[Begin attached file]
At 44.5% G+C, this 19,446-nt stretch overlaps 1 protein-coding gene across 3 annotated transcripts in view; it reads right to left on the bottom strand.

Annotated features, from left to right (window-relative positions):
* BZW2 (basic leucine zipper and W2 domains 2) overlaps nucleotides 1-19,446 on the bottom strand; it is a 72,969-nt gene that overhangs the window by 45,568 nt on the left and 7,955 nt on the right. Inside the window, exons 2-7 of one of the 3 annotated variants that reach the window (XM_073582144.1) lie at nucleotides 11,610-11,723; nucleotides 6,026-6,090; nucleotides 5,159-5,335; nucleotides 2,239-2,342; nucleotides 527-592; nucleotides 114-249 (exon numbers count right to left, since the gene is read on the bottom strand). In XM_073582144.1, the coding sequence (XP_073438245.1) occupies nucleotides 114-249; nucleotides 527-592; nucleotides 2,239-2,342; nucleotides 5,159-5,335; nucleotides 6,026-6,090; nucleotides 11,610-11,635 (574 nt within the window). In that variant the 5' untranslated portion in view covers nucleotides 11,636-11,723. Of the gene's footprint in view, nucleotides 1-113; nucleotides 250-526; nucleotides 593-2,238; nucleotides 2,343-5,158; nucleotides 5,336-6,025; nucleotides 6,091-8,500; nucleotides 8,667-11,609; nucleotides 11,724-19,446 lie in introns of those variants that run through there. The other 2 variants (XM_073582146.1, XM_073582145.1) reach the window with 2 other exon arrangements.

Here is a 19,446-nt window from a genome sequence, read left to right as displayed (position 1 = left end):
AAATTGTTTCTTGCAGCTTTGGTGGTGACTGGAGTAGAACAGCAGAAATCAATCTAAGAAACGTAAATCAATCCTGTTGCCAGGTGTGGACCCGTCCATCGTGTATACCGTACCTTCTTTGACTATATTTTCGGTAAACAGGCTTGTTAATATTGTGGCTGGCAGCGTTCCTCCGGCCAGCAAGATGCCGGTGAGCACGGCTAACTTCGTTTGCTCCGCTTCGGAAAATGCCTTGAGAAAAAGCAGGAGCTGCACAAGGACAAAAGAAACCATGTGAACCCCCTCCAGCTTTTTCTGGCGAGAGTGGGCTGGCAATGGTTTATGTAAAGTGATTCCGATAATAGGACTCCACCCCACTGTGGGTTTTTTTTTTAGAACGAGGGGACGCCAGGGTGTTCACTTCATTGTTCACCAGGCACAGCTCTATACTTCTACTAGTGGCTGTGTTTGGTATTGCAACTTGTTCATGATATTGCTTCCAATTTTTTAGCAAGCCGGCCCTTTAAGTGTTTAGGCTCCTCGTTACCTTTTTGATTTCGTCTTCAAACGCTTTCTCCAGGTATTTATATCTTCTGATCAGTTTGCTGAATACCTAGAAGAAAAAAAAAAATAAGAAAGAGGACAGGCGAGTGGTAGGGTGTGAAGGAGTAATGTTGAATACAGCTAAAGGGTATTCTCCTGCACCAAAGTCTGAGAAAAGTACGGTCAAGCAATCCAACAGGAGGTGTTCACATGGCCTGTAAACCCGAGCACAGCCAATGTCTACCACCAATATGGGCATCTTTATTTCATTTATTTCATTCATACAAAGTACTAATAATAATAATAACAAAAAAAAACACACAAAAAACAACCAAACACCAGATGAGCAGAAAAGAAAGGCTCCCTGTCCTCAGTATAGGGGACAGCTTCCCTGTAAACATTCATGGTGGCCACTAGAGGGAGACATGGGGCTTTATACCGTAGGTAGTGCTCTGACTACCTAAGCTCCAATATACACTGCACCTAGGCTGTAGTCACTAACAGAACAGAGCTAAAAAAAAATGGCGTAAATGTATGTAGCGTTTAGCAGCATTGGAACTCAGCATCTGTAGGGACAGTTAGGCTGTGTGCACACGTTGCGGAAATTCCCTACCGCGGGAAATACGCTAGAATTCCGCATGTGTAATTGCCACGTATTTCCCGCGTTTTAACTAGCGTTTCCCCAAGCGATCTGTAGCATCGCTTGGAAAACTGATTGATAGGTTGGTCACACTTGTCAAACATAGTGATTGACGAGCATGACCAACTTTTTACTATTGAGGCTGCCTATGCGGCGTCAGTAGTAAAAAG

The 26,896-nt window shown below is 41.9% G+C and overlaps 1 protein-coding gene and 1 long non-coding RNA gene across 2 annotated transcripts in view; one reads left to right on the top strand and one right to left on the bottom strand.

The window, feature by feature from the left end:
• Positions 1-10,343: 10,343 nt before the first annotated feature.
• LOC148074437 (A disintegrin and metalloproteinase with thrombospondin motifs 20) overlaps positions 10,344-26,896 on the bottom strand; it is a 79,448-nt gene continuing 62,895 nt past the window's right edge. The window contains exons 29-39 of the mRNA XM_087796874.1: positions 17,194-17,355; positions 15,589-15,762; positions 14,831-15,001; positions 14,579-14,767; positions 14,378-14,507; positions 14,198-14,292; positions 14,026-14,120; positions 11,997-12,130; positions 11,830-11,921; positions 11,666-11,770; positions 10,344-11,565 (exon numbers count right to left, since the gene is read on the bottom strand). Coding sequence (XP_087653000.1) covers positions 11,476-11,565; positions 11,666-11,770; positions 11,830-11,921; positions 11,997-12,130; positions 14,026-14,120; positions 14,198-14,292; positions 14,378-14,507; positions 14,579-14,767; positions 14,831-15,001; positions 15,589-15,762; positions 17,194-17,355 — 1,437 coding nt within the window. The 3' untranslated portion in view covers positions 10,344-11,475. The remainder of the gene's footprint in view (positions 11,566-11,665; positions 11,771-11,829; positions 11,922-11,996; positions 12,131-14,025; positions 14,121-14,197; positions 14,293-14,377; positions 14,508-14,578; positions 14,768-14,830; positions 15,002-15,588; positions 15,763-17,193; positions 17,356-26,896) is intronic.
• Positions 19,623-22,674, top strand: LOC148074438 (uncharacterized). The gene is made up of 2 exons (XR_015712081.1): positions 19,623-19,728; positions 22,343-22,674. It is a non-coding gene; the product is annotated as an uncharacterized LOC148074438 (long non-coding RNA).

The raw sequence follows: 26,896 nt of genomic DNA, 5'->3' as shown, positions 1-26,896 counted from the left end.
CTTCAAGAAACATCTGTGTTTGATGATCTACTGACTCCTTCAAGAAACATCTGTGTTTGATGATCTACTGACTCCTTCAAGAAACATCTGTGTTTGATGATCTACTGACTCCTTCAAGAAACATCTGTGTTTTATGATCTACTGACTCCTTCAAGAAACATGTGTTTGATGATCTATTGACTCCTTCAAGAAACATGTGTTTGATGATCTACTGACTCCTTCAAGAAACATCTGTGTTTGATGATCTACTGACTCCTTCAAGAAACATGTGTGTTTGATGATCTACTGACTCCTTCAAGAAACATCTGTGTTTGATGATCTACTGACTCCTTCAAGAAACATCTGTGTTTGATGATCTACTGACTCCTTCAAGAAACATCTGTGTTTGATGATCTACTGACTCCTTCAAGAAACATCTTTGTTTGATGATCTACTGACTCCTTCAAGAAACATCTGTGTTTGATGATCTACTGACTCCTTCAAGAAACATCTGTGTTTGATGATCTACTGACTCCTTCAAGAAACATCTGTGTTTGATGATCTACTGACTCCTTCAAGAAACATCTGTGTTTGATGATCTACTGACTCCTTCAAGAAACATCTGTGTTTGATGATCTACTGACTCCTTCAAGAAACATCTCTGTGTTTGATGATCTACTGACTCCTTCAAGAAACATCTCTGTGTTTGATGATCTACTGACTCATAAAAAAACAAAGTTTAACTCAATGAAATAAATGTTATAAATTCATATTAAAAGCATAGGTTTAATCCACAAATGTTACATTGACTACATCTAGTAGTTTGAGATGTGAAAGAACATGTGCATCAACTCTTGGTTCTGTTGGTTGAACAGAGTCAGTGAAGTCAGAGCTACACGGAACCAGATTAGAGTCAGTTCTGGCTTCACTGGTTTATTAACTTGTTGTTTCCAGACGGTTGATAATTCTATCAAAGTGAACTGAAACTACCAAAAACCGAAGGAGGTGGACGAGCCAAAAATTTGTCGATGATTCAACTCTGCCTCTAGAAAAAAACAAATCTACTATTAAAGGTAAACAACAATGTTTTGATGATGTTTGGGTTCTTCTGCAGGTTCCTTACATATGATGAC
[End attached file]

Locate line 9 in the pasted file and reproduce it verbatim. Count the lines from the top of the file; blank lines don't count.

• LOC148074437 (A disintegrin and metalloproteinase with thrombospondin motifs 20) overlaps positions 10,344-26,896 on the bottom strand; it is a 79,448-nt gene continuing 62,895 nt past the window's right edge. The window contains exons 29-39 of the mRNA XM_087796874.1: positions 17,194-17,355; positions 15,589-15,762; positions 14,831-15,001; positions 14,579-14,767; positions 14,378-14,507; positions 14,198-14,292; positions 14,026-14,120; positions 11,997-12,130; positions 11,830-11,921; positions 11,666-11,770; positions 10,344-11,565 (exon numbers count right to left, since the gene is read on the bottom strand). Coding sequence (XP_087653000.1) covers positions 11,476-11,565; positions 11,666-11,770; positions 11,830-11,921; positions 11,997-12,130; positions 14,026-14,120; positions 14,198-14,292; positions 14,378-14,507; positions 14,579-14,767; positions 14,831-15,001; positions 15,589-15,762; positions 17,194-17,355 — 1,437 coding nt within the window. The 3' untranslated portion in view covers positions 10,344-11,475. The remainder of the gene's footprint in view (positions 11,566-11,665; positions 11,771-11,829; positions 11,922-11,996; positions 12,131-14,025; positions 14,121-14,197; positions 14,293-14,377; positions 14,508-14,578; positions 14,768-14,830; positions 15,002-15,588; positions 15,763-17,193; positions 17,356-26,896) is intronic.